Newt Gingrich and the Unsecured Cell Phone
In January 1997, Newt Gingrich asked several of his associates how to handle the House ethics charges against him.
In January 1997, Newt Gingrich asked several of his associates how to handle the House ethics charges against him. Unfortunately, he did so via conference call. One of the parties dialed in with a non-secure cell phone. The call was overheard - and taped. The subsequent uproar resulted in a $300,000 fine against Gingrich.
Could something similar happen to you? You bet. Never consider your conversations to be confidential unless you've taken steps to make them that way - especially over a cell phone! Empire can customize secure communications systems to meet your most stringent needs. Contact us, and we'll advise you promptly.
As a Ross Engineering affiliate, Empire Investigation & Security played a key role early on in telling the public how the Gingrich taping could - and couldn't - have happened.
Pittsburgh, PA, January 14, 1997 — The "accidental" taping of Newt Gingrich's cellular phone conference call was no accident, states communications security expert James Ross, president of Ross Engineering, Inc., a firm specializing in national and international technical surveillance countermeasures training. "The clarity of the transmission and its duration clearly indicate that a surveillance specialist monitored and taped the conversations of the speaker." The taping could only have been done by highly skilled professionals with sophisticated equipment supposed to be available only to authorities in law enforcement.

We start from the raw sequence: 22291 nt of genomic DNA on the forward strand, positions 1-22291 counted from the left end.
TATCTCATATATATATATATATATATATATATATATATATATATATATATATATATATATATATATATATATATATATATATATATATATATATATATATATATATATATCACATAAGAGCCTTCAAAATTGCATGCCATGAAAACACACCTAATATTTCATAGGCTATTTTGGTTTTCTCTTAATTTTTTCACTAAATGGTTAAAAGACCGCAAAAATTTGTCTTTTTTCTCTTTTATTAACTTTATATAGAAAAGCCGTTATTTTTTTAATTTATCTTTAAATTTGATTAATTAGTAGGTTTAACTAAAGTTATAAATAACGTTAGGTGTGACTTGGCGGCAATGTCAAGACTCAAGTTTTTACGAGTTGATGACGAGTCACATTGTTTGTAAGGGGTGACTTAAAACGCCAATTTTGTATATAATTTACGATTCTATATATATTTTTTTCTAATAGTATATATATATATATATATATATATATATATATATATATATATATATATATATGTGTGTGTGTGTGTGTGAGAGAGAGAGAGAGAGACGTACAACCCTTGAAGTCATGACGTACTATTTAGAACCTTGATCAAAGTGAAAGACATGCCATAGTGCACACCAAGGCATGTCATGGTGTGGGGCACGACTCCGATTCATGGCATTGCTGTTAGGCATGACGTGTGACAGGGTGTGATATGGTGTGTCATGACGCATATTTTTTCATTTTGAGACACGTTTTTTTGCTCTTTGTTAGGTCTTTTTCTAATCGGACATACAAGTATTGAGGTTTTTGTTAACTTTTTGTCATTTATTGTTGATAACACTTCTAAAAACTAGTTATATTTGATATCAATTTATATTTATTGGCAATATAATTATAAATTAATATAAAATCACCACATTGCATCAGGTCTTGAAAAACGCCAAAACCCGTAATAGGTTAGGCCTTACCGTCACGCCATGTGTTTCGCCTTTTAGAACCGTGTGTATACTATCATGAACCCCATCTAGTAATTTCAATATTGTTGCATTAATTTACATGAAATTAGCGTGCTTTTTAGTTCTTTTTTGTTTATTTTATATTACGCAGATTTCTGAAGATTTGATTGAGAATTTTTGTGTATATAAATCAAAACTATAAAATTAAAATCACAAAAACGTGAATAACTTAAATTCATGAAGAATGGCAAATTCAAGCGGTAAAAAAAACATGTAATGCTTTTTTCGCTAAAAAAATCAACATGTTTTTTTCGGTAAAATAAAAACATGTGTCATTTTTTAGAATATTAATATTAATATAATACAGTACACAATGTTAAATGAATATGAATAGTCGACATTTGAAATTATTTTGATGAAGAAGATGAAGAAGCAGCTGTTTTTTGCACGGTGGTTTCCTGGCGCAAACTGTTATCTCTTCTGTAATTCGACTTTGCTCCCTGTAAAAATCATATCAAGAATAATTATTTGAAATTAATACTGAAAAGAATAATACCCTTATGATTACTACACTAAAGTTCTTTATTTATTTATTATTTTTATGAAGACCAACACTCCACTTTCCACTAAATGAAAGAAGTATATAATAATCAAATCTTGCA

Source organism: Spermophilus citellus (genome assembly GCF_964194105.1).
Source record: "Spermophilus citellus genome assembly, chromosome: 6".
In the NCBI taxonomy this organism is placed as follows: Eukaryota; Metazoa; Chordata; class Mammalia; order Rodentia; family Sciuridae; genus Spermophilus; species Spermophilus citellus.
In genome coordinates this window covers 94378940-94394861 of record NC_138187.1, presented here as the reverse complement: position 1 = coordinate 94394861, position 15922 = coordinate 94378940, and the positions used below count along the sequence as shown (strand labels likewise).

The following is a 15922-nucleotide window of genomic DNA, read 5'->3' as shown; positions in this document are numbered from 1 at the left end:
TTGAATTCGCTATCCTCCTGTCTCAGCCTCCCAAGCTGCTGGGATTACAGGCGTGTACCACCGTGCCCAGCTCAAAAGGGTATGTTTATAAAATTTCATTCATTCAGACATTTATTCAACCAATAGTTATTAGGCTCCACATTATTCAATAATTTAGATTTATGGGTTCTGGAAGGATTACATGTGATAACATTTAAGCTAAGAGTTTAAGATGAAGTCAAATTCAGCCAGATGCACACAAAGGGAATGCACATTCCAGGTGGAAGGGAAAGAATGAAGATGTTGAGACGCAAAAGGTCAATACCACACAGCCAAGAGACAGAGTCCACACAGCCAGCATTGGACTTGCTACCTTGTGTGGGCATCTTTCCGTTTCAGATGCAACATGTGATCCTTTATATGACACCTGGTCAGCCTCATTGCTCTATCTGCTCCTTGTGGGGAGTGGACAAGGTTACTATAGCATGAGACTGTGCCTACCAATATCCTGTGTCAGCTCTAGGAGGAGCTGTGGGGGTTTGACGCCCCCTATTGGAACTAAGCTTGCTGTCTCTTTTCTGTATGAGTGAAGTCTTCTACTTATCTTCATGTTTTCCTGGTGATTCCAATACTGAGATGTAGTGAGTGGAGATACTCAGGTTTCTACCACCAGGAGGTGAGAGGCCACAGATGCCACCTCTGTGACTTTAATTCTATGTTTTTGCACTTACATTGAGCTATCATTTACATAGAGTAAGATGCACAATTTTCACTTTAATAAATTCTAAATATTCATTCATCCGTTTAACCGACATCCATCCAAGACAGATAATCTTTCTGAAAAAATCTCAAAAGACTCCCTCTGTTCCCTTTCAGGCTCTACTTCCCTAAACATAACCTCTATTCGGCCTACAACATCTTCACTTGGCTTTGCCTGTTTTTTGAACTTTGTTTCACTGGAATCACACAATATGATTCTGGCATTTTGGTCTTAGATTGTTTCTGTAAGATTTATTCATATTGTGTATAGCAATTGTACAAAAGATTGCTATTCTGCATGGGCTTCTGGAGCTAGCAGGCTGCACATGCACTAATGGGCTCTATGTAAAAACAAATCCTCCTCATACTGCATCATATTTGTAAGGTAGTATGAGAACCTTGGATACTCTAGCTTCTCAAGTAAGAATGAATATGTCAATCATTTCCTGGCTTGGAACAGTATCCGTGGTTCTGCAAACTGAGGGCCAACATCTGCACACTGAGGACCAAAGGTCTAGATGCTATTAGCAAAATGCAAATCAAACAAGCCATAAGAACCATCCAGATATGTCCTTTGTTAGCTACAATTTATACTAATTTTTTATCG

A team of seven Ross experts -- based in Virginia, Minneapolis, Philadelphia, Pittsburgh, Texas, New York and Buenos Aires -- analyzed the circumstances of the Gingrich taping and proved that no standard scanner (such as the Florida couple claims to have used) could have recorded Gingrich's conversation continuously while moving. That's because frequencies change as a vehicle travels from one "cell" to another (hence the term "cellular phone"). These changes inevitably produce gaps in the conversation on the tape because of the delay while phones shift from one cell to the next.
Only very expensive, specialized equipment can react quickly enough to eliminate such gaps. Any competent communications security specialist would spot the difference and hesitate to pass off such dangerous material as "innocent" taping by amateurs, Ross says. Conclusion: Chances are high that the individual with the cellular phone was under full-time surveillance.